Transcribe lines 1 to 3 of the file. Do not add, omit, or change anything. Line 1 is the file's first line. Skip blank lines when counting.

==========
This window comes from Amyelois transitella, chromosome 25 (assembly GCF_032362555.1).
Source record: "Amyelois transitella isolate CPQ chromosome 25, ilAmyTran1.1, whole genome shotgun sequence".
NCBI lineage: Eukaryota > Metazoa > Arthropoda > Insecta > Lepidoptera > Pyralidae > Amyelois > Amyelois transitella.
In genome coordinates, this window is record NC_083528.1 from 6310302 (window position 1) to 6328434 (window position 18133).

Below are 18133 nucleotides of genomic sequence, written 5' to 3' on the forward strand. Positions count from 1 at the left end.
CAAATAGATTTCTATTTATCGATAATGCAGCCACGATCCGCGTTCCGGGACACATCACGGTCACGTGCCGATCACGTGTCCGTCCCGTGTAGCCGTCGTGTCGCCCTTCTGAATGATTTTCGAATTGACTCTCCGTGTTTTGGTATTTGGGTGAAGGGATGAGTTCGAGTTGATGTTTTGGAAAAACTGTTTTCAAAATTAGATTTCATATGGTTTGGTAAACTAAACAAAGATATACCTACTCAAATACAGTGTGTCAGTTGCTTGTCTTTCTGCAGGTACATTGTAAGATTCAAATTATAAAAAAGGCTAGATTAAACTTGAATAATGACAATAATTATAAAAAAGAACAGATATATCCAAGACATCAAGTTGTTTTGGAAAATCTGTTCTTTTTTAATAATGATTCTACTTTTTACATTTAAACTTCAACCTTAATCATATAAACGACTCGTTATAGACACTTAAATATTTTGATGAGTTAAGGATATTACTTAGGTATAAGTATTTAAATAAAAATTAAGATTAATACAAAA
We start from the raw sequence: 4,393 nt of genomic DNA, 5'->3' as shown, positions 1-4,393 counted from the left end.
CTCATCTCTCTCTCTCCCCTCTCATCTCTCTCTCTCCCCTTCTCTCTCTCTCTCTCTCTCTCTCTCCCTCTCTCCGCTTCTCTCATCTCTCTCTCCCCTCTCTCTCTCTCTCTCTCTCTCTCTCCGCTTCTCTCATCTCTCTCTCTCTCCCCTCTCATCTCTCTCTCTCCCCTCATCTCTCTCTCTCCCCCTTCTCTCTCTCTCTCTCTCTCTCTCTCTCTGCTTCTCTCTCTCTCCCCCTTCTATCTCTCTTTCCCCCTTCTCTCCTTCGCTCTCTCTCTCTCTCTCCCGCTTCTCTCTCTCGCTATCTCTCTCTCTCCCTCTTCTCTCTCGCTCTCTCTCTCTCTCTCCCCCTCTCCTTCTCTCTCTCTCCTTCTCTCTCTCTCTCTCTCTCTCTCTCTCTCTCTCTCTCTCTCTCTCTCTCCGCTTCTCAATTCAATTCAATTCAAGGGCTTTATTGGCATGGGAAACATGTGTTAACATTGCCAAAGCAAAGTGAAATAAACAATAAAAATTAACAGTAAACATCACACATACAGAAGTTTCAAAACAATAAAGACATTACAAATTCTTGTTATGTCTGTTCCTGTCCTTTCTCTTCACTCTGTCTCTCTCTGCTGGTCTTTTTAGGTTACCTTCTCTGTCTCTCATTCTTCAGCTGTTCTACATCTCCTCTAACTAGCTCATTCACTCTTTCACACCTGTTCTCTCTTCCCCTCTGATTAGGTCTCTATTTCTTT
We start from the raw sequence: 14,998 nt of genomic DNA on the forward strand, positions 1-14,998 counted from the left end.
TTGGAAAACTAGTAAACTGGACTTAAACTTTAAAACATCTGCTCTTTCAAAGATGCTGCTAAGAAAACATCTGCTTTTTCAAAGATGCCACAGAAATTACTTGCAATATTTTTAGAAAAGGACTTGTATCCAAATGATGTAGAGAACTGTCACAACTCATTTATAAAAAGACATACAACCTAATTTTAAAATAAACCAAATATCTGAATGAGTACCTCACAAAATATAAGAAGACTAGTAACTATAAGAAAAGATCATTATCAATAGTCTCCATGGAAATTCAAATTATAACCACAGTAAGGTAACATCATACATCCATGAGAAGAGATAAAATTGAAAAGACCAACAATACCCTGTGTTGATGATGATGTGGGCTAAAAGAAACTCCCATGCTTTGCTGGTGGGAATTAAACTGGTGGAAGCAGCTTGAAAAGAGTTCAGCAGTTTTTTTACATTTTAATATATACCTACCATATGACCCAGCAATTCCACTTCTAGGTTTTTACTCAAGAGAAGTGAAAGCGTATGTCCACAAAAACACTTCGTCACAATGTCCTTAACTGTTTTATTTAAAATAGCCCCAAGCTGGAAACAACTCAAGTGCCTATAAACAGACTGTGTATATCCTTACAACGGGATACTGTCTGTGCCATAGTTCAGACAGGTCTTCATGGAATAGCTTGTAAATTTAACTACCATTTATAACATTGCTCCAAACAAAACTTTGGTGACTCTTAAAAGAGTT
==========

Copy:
This window comes from Amyelois transitella, chromosome 25 (assembly GCF_032362555.1).
Source record: "Amyelois transitella isolate CPQ chromosome 25, ilAmyTran1.1, whole genome shotgun sequence".
NCBI lineage: Eukaryota > Metazoa > Arthropoda > Insecta > Lepidoptera > Pyralidae > Amyelois > Amyelois transitella.